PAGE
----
Memorial Day is an American institution. Each year, millions of Americans commemorate their fallen heroes in observance of the national holiday. As we gather our families and friends for our festive barbecues, let us not forget the real reason for the day. Having began in the 1860s, many have forgotten much about the history of Memorial Day. Some may call it trivia, but when it comes to the fallen American heroes, nothing is trivial.
The origins of Memorial Day are heavily debated. Some believe the first civil soldier’s grave was decorated in 1861. Despite the 1861 claim, there is official documentation of decorated Confederate soldier graves in 1862. Historians claim ladies decorated soldier’s graves in July of 1864. Despite the disputes over the origin of the commemorations, the day has been observed on a large scale since 1865 when South Carolina held its first ceremonies commemorating the fallen from the Civil War.
The day was not originally observed by the southern states. The commemorations were dedicated to Union soldiers who’d died during the Civil War. It would not be recognized by the south until after World War I. After the first world war, the holiday was expanded to include the fallen American soldiers from that war as well. For over fifty years, only Union Soldiers were officially recognized during the memorials.
The day had always had a set date until much later in history. Memorial Day had been widely celebrated on May 30th until 1968. In order to ensure a long weekend in observance of the holiday, Memorial Day was moved to the last Monday in May, whatever date that may fall on. Because of this motion, Memorial Day no longer has an exact date.
Memorial day traditions go much further than parades and barbecues. Each year, soldiers from the 3rd U.S. Infantry gather to place miniature American flags on each grave in Arlington National Cemetery. The soldiers place the flags on the Thursday before the holiday. Each of the nearly 260,000 gravestones are given flags. The soldiers then patrol the cemetery throughout the entire weekend (twenty-four hours a day) to make sure all of the flags remain standing.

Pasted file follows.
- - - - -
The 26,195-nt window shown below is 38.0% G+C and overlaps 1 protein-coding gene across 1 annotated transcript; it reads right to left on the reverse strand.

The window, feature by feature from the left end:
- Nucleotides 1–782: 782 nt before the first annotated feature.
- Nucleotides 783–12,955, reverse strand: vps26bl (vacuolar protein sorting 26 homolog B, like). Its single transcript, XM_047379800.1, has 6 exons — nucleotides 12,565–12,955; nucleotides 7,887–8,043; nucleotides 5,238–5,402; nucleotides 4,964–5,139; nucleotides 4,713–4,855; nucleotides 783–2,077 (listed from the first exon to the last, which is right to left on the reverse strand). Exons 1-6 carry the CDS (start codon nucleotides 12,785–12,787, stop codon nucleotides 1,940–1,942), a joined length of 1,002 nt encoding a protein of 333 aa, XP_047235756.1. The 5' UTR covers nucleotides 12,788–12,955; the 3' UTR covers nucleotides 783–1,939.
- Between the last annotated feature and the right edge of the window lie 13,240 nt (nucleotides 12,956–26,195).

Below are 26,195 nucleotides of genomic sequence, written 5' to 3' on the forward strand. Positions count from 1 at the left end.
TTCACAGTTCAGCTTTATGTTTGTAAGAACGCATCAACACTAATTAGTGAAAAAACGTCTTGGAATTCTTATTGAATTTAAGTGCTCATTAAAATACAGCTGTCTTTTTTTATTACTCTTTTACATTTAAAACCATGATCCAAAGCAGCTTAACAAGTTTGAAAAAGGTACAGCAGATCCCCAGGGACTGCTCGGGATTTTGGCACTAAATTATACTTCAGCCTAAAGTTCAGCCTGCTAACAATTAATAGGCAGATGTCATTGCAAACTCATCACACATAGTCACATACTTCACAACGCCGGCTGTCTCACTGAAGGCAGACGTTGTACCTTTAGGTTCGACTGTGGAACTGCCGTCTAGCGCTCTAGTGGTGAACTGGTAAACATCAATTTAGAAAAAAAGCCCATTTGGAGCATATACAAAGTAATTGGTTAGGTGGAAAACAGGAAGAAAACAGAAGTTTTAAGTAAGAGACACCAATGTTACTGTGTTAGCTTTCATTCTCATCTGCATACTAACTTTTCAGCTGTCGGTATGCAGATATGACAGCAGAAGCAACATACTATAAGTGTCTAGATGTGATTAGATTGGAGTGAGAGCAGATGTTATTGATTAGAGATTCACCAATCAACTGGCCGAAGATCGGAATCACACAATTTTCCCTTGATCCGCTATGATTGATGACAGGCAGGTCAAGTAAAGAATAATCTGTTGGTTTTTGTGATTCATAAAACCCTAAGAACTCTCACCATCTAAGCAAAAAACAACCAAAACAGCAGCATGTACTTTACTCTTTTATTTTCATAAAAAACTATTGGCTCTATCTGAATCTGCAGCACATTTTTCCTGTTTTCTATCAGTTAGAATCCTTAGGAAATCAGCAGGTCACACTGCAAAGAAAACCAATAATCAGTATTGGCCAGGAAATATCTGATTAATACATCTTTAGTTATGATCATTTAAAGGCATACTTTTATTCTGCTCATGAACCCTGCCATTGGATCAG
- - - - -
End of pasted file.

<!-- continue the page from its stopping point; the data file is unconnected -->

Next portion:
While many people recognize the change in weather as the official beginning to their summers, Memorial Day is widely recognized as the first day of summer. The day is considered such due to its being the first day of the season that families gather for summer themed events such as barbecues and parades. While Memorial Day is not the official first day of Summer, millions consider it to be. Labor Day is also widely recognized as the last day of Summer.
When a holiday consist of such a long and storied history, many of these important facts are forgotten by the masses. While many gather each year to commemorate the fallen soldiers of American wars, few know of the origins of the day. With each passing year, more is forgotten about the day. Allow us to immortalize it just as we have immortalized our fallen soldiers on the day.